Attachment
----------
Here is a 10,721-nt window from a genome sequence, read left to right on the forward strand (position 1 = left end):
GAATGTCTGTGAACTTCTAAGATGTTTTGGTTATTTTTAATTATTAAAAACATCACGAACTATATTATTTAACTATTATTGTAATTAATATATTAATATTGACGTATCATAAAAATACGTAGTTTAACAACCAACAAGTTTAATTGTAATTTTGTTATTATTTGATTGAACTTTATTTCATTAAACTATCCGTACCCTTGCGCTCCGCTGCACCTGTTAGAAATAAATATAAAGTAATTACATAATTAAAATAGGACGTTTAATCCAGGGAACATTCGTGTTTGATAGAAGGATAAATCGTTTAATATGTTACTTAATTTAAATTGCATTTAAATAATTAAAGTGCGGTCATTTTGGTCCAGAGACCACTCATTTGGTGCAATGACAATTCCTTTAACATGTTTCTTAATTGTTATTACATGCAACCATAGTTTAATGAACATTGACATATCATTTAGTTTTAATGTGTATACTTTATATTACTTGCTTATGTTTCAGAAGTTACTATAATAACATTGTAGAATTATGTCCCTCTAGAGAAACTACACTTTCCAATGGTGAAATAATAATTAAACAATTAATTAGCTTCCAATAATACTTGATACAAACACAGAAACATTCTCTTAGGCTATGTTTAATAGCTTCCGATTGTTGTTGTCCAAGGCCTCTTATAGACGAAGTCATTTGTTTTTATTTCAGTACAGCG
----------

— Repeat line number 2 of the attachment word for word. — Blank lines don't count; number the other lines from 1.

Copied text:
GAATGTCTGTGAACTTCTAAGATGTTTTGGTTATTTTTAATTATTAAAAACATCACGAACTATATTATTTAACTATTATTGTAATTAATATATTAATATTGACGTATCATAAAAATACGTAGTTTAACAACCAACAAGTTTAATTGTAATTTTGTTATTATTTGATTGAACTTTATTTCATTAAACTATCCGTACCCTTGCGCTCCGCTGCACCTGTTAGAAATAAATATAAAGTAATTACATAATTAAAATAGGACGTTTAATCCAGGGAACATTCGTGTTTGATAGAAGGATAAATCGTTTAATATGTTACTTAATTTAAATTGCATTTAAATAATTAAAGTGCGGTCATTTTGGTCCAGAGACCACTCATTTGGTGCAATGACAATTCCTTTAACATGTTTCTTAATTGTTATTACATGCAACCATAGTTTAATGAACATTGACATATCATTTAGTTTTAATGTGTATACTTTATATTACTTGCTTATGTTTCAGAAGTTACTATAATAACATTGTAGAATTATGTCCCTCTAGAGAAACTACACTTTCCAATGGTGAAATAATAATTAAACAATTAATTAGCTTCCAATAATACTTGATACAAACACAGAAACATTCTCTTAGGCTATGTTTAATAGCTTCCGATTGTTGTTGTCCAAGGCCTCTTATAGACGAAGTCATTTGTTTTTATTTCAGTACAGCG